Verbal confrontations with members of the public prompted Environmental Protection Agency Administrator Scott Pruitt to switch to flying first or business class whenever possible, officials said Thursday.
Henry Barnet, who directs EPA's Office of Criminal Enforcement, Forensics and Training, said in an interview that the head of Pruitt's security detail, Pasquale Perrotta, recommended in May that he fly in either first or business class to provide "a buffer" between him and the public.
Perrotta's memo was prompted by an incident that month when a person approached Pruitt "with threatening language" that was "vulgar," Barnet said.
"They felt they could not protect him appropriately, based on the amount of times he was being recognized and the way that some members of the public were acting toward him in a threatening manner," Barnet said.
Barnet said he was "not aware of any physical confrontations" the administrator has faced since taking office a year ago. But compared to the verbal insults and threatening language Pruitt's immediate predecessors dealt with, "it's much more prevalent with this administrator. And he's recognized much more when he travels."
Seating Pruitt in first class offers security advantages for "a multitude of reasons," including the chance to make a quick exit if a situation arises, Barnet said.
The EPA did not immediately release details about that May incident or the memo with the new security recommendation. The agency has declined to release the travel waiver that it uses to justify Pruitt's premium-class flights or to say who signed off on the decision.
Asked whether a member of Pruitt's security detail always travels in first or business class with him, Barnett declined to provide specifics out of security concerns but said, "We try to have an agent with the administrator at all times, near the administrator."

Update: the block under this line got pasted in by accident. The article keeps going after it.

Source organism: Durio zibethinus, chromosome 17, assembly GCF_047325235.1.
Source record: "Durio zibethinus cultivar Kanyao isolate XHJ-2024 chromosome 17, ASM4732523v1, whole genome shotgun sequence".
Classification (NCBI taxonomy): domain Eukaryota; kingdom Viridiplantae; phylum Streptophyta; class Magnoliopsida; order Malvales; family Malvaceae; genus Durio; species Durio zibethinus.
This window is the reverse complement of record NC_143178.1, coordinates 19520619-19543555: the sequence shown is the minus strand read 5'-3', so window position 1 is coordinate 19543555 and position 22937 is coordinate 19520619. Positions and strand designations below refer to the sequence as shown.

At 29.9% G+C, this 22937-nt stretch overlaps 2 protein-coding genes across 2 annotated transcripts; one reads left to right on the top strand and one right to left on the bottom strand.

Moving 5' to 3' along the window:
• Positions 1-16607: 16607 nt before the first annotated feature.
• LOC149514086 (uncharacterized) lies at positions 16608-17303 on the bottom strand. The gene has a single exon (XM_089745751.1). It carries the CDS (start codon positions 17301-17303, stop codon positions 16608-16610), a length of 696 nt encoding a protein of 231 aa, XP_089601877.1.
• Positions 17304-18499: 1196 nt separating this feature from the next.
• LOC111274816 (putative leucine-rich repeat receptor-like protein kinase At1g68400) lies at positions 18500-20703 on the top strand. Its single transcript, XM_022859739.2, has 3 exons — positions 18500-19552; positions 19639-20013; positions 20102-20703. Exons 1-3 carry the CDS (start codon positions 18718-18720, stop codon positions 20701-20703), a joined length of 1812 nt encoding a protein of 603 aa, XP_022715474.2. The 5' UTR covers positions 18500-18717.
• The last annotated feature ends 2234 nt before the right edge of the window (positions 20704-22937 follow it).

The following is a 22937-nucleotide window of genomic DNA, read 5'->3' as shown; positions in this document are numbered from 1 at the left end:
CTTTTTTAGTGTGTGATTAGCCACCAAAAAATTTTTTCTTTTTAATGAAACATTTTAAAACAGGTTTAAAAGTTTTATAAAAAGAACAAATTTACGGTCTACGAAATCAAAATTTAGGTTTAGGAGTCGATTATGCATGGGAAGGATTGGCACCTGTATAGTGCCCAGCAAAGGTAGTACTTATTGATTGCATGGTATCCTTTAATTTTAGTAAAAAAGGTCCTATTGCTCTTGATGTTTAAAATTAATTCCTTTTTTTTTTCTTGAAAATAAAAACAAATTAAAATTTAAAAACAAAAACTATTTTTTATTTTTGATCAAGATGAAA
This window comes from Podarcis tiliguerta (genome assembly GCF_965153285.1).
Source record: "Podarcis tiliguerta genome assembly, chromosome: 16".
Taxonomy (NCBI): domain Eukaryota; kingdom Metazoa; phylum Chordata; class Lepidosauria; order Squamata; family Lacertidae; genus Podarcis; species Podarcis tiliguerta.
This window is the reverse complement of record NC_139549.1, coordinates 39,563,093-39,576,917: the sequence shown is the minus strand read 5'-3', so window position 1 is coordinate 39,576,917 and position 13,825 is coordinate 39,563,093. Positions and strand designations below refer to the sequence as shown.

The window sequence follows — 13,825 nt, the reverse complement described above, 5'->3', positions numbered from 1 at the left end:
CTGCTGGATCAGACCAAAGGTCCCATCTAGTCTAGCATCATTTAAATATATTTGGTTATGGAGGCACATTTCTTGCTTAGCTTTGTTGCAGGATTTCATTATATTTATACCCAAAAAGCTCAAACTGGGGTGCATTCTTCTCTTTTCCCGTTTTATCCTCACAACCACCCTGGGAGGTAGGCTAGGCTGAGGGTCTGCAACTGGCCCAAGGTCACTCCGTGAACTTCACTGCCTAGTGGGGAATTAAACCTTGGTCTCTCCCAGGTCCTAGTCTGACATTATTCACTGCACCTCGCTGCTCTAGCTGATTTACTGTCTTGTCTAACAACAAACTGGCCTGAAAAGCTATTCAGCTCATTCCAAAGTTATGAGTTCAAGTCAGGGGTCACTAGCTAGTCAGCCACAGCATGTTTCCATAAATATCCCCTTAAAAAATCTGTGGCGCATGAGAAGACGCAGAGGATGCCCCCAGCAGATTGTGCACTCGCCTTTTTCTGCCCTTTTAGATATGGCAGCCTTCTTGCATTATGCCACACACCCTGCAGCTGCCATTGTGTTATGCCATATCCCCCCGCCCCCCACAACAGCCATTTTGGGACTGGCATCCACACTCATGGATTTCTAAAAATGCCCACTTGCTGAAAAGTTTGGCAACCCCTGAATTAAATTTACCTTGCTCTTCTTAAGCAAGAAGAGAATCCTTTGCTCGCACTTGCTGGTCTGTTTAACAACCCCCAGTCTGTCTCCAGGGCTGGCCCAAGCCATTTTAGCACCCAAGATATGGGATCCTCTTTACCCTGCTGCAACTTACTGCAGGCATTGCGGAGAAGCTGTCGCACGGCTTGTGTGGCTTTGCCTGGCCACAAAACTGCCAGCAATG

Pruitt's predecessor, Gina McCarthy, flew coach for every trip she took except for one trip to Davos, Switzerland, when she was upgraded, according to a former EPA official who spoke on the condition of anonymity to discuss security arrangements.
A member of McCarthy's security detail would sit in an "adjacent or adjoining seat," the official added, whether behind her or just across the aisle.
Pruitt's travel practices have come under renewed increasing scrutiny after The Washington Post detailed this week how his trips have cost taxpayers hundreds of thousands of dollars. His many first-class flights include a $1,641.43 trip from Washington to New York last June and a $7,003.52 round-trip ticket to Italy last summer.
Pruitt also has taken numerous first-class flights — typically ranging from $2,000 to $2,600 — to events in his home state of Oklahoma, where he often stays the weekend.
In a subsequent interview with the New Hampshire Union Leader, Pruitt alluded to the fact that his upgrades stemmed from public confrontations "in the March to April time frame."
"We live in a very toxic environment politically, particularly around issues of the environment," he told the paper.
"We've reached the point where there's not much civility in the marketplace, and it's created, you know, it's created some issues and the (security) detail, the level of protection is determined by the level of threat."
Pruitt emphasized that members of his security detail decide his travel arrangements: "I'm not involved in any of those decisions. Those are all made by the detail, the security assessment in addition to the chief of staff."
Barnet, a seven-year EPA veteran, said he doesn't "approve or do anything with the administrator's travel — that goes through the administrator's office." But he said he is responsible for dispatching agents to accompany Pruitt at all times.
While the agency's Office of Inspector General does not publicly discuss the actual number of threats against Pruitt or others at the EPA, it has said investigators opened more cases during fiscal 2017 than in the previous year. Gina McCarthy and Lisa Jackson, each of whom led the EPA under President Barack Obama and were controversial figures in their own right, had security teams of about a half-dozen individuals. That number has roughly tripled under Pruitt and become a 24/7 operation.
The Post reported last fall that agents normally charged with probing environmental crimes were being pulled off their normal duties to bolster Pruitt's round-the-clock security detail.
Barnet said the EPA had hired enough agents that it was no longer having investigators do that job.
"We are up to speed in terms of the size of the team we need to protect the administrator," he said, though he declined to disclose numbers.
"One thing we've done as of January, we've begun to do threat assessments every 90 days to evaluate and reevaluate to make sure we're using the proper protocol for [Pruitt's] travel protection," he said.
While threats against him "go up and down," he has faced them continuously since joining the administration, Barnet noted.
2017 © The Washington Post
This article was originally published by The Washington Post.